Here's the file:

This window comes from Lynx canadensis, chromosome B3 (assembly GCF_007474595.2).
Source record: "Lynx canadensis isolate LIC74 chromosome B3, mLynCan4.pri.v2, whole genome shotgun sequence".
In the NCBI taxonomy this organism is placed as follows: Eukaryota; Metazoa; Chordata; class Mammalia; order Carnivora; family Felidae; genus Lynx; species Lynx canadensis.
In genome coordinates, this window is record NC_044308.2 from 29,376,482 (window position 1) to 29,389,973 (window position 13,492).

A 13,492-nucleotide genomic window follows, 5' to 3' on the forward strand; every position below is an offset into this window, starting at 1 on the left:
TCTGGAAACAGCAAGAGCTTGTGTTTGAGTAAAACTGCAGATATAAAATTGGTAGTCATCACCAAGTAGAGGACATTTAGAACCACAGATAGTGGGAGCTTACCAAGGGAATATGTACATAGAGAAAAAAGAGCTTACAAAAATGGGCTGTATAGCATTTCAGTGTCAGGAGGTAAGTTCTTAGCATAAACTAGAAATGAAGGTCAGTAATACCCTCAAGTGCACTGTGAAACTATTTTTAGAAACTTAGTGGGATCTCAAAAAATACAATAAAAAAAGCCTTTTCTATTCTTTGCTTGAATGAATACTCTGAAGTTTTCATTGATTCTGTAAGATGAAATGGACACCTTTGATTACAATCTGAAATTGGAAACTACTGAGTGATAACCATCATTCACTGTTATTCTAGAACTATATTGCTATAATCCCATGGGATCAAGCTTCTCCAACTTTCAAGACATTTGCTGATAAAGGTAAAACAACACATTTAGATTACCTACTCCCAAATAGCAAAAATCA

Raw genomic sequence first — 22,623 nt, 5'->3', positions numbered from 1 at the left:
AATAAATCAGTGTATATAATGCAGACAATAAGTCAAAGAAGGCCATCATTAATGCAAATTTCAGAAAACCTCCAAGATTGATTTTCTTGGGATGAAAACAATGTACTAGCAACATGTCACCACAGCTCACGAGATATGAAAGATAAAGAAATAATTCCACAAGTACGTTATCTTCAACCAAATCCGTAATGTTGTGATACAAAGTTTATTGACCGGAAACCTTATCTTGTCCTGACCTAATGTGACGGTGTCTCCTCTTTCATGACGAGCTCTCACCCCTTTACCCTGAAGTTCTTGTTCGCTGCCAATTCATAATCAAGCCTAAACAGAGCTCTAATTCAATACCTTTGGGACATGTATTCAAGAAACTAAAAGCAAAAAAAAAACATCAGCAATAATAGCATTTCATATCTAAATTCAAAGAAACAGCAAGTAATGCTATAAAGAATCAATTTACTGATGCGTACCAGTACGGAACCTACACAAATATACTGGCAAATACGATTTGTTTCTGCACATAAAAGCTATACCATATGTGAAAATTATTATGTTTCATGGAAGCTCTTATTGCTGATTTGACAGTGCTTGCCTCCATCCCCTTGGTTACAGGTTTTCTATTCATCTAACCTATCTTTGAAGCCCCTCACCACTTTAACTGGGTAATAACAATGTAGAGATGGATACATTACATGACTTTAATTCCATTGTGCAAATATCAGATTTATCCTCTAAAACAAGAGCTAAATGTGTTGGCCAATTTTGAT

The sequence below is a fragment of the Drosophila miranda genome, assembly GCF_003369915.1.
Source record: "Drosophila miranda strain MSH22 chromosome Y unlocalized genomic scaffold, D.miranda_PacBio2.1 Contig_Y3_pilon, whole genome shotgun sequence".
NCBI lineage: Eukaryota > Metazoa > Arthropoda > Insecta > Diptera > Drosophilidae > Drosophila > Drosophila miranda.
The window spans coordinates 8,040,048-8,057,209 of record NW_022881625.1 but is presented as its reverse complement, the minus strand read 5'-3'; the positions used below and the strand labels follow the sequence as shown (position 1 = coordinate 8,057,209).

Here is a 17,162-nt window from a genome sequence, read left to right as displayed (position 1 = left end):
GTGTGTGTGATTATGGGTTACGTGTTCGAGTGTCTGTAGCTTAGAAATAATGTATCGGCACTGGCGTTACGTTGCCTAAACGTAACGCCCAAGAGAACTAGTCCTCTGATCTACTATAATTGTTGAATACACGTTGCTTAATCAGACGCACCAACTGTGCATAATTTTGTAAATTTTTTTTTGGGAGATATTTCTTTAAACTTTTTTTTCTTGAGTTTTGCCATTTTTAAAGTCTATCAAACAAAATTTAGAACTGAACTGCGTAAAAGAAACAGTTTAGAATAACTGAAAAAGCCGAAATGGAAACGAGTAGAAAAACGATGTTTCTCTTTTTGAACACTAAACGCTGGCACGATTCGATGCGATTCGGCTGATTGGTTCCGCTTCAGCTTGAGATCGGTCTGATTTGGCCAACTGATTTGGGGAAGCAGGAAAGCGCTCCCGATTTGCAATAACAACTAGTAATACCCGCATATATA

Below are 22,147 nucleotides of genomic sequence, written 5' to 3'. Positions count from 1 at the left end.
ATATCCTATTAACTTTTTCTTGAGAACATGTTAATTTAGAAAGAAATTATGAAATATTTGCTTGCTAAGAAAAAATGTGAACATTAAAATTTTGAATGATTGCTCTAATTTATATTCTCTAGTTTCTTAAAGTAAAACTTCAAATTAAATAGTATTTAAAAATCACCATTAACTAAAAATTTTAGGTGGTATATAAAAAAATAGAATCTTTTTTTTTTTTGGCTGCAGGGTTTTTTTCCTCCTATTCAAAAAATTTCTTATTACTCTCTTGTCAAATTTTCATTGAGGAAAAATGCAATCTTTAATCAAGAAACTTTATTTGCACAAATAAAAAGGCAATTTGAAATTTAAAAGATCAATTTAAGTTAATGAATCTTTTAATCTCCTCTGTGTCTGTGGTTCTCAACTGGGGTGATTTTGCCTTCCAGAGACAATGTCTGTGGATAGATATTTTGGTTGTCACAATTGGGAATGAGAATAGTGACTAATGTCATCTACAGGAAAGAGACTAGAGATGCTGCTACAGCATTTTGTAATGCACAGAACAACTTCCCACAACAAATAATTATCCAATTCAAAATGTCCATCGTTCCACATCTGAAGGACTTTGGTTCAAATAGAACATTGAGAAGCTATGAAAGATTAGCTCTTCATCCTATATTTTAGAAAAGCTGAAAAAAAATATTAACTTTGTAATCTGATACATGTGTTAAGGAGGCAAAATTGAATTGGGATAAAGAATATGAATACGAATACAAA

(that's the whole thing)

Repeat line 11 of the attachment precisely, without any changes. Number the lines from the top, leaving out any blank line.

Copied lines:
NCBI lineage: Eukaryota > Metazoa > Arthropoda > Insecta > Diptera > Drosophilidae > Drosophila > Drosophila miranda.